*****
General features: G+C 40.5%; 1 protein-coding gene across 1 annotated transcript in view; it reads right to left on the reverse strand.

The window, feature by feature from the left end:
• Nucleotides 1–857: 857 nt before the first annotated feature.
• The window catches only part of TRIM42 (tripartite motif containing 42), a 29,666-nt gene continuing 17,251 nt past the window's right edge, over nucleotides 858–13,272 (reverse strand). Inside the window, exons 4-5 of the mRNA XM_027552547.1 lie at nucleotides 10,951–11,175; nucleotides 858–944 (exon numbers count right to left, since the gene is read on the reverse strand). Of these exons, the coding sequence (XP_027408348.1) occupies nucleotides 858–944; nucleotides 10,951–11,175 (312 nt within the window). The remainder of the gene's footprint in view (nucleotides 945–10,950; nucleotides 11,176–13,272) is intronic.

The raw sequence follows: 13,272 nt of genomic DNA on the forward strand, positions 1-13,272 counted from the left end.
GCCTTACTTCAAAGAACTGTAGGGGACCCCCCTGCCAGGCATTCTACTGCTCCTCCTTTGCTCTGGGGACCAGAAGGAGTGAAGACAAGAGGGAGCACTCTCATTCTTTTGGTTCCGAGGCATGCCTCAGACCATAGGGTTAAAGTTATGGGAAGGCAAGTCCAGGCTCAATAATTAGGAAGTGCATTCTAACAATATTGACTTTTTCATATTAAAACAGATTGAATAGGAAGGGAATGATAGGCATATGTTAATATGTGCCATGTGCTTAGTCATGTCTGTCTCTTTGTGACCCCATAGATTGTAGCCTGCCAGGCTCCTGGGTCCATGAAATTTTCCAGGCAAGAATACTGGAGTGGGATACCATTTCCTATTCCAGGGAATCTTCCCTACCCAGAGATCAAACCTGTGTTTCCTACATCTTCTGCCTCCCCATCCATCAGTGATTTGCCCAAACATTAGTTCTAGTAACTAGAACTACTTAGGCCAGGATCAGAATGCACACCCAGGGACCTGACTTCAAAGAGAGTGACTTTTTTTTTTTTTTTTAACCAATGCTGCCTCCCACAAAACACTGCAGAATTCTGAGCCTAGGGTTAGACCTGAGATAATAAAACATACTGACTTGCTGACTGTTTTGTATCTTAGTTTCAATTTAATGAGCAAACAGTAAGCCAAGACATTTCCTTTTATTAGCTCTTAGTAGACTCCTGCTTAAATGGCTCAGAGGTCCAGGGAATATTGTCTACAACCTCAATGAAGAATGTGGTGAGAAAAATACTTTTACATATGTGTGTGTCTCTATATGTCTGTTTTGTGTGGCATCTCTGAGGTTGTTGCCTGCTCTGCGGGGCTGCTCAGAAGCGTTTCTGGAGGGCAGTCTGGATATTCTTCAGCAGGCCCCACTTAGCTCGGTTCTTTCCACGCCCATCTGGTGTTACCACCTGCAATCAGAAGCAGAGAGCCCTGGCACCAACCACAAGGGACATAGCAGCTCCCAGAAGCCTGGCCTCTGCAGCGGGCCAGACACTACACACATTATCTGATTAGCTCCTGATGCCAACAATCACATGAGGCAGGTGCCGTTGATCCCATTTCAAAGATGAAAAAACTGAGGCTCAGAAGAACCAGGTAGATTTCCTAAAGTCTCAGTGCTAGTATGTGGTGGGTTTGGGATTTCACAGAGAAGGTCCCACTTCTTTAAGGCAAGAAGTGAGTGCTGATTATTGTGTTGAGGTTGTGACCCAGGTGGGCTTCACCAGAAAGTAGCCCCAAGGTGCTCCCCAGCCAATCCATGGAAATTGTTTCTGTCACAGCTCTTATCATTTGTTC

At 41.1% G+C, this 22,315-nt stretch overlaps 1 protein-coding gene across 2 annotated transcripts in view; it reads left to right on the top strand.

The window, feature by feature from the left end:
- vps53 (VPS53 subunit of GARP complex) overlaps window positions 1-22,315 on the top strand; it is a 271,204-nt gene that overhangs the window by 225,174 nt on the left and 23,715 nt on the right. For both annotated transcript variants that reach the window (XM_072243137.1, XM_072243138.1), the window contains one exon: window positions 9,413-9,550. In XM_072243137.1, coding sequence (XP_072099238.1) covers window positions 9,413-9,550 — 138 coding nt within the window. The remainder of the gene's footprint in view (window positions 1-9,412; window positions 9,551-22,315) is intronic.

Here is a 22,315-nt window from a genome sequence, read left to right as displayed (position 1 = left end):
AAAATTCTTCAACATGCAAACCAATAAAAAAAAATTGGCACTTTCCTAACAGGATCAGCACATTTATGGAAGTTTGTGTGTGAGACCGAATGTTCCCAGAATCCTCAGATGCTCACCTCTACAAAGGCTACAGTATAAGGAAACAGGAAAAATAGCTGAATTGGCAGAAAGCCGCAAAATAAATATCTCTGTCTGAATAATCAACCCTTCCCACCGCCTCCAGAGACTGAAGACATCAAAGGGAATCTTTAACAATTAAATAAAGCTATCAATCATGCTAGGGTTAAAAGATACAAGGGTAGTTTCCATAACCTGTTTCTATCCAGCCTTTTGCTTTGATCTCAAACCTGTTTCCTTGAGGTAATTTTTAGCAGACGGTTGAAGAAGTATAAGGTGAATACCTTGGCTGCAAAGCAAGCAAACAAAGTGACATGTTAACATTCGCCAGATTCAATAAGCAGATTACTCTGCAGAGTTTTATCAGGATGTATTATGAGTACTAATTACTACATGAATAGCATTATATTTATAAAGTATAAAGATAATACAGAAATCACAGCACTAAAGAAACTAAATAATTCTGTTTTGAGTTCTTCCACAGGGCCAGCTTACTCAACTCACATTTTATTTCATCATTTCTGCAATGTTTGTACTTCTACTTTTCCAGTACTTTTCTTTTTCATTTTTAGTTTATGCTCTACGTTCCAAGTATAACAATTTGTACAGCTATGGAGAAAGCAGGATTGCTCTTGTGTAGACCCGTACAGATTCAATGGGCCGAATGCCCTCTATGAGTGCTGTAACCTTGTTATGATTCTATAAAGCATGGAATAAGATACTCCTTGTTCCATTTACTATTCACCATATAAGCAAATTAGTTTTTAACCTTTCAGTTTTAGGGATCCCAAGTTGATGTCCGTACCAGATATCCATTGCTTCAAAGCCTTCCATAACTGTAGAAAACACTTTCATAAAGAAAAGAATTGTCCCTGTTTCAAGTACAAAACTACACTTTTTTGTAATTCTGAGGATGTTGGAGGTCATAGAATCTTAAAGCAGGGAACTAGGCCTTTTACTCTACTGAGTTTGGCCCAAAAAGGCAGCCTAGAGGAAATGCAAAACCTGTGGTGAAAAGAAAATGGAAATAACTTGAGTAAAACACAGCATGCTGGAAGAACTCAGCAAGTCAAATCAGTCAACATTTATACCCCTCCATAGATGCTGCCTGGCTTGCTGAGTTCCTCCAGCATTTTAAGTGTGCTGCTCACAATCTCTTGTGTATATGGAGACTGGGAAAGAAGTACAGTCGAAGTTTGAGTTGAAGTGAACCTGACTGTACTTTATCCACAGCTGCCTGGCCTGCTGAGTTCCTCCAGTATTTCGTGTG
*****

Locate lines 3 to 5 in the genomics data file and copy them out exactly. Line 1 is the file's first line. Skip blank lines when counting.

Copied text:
• Nucleotides 1–857: 857 nt before the first annotated feature.
• The window catches only part of TRIM42 (tripartite motif containing 42), a 29,666-nt gene continuing 17,251 nt past the window's right edge, over nucleotides 858–13,272 (reverse strand). Inside the window, exons 4-5 of the mRNA XM_027552547.1 lie at nucleotides 10,951–11,175; nucleotides 858–944 (exon numbers count right to left, since the gene is read on the reverse strand). Of these exons, the coding sequence (XP_027408348.1) occupies nucleotides 858–944; nucleotides 10,951–11,175 (312 nt within the window). The remainder of the gene's footprint in view (nucleotides 945–10,950; nucleotides 11,176–13,272) is intronic.

The raw sequence follows: 13,272 nt of genomic DNA on the forward strand, positions 1-13,272 counted from the left end.